Snowpack only slightly above normal

Flood danger could increase for North Thompson basin, depending on the weather

By Times Staff

With a near normal snowpack (105 per cent as of March 1), it appears the North Thompson basin is unlikely to face serious flooding this spring.

However, the snowpacks in Upper Fraser West, Okanagan, Similkameen, Boundary and Skagit are all well above normal (>130 per cent), according to a bulletin from B.C. River Forecast Centre released Monday.

READ MORE: River Forecast Centre bulletin

Snowpacks in the Kootenays are also considered high (>120 per cent).

Nearly 80 per cent of the annual B.C. snowpack typically accumulates by early March, the bulletin states.

Seasonal forecasts (March to May) from Environment and Climate Change Canada indicate an increased likelihood of normal temperatures across most of British Columbia. Short to medium term forecasts suggest some warming through the end of the current week, and a transition to cooler and wetter weather into the middle of the month.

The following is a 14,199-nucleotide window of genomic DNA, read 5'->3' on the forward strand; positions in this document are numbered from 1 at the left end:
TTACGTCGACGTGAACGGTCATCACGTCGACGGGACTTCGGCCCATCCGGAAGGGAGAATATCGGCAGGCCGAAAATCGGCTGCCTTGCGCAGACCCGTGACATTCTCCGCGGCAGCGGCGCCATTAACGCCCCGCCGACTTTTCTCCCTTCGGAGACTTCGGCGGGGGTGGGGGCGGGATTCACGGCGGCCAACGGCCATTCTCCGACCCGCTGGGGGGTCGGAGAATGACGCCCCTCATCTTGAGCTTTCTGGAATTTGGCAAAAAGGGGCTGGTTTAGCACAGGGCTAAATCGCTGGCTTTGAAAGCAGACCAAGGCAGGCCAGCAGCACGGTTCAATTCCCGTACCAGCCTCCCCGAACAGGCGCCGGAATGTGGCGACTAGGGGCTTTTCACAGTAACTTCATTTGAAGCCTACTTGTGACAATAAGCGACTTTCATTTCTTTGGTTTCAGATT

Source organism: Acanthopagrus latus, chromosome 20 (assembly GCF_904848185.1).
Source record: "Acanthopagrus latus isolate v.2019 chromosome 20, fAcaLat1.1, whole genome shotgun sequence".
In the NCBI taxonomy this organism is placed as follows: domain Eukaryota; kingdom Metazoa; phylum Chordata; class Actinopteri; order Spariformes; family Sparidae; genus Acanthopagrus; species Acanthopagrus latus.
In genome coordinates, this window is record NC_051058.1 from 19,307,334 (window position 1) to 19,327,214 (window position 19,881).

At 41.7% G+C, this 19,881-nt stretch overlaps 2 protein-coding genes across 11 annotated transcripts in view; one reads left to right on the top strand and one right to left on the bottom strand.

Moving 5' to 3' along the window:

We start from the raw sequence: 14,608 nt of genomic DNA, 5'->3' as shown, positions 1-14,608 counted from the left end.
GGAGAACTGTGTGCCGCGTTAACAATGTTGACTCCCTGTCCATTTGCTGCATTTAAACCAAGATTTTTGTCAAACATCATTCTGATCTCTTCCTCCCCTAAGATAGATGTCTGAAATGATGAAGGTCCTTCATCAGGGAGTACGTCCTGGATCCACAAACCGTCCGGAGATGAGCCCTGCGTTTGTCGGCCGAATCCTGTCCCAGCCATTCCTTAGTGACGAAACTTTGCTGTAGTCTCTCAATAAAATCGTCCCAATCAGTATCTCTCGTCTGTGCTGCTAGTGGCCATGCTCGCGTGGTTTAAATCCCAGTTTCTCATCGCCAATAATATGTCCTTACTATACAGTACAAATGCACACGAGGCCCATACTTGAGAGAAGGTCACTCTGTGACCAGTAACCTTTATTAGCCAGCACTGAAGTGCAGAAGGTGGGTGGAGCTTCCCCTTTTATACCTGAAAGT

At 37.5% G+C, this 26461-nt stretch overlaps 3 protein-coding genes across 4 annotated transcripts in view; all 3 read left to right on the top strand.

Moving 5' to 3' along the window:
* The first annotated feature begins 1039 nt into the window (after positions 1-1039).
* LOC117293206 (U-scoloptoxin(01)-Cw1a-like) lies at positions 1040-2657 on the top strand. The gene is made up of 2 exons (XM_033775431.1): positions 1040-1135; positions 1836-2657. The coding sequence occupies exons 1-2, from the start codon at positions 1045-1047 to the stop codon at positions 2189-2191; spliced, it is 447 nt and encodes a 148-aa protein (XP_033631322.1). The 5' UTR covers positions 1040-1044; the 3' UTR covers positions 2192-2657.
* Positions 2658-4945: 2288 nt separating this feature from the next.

Snow pack is one element of seasonal flood risk during BC’s freshet season. Weather patterns during the snow melt season play a critical role in whether or not flooding occurs. Intense or prolonged rainfall and extreme temperatures are important factors that can lead to flooding, even for areas with a near normal snow pack.

The River Forecast Centre will provide an updated seasonal flood risk forecast in its April 1, 2018 bulletin, which is scheduled for release on April 9.

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Snow pillow graph from BC River Forecast Centre shows snowpack near Kostal Lake in Wells Gray Park is close to normal for this time of year. BC River Forecast Centre graphic

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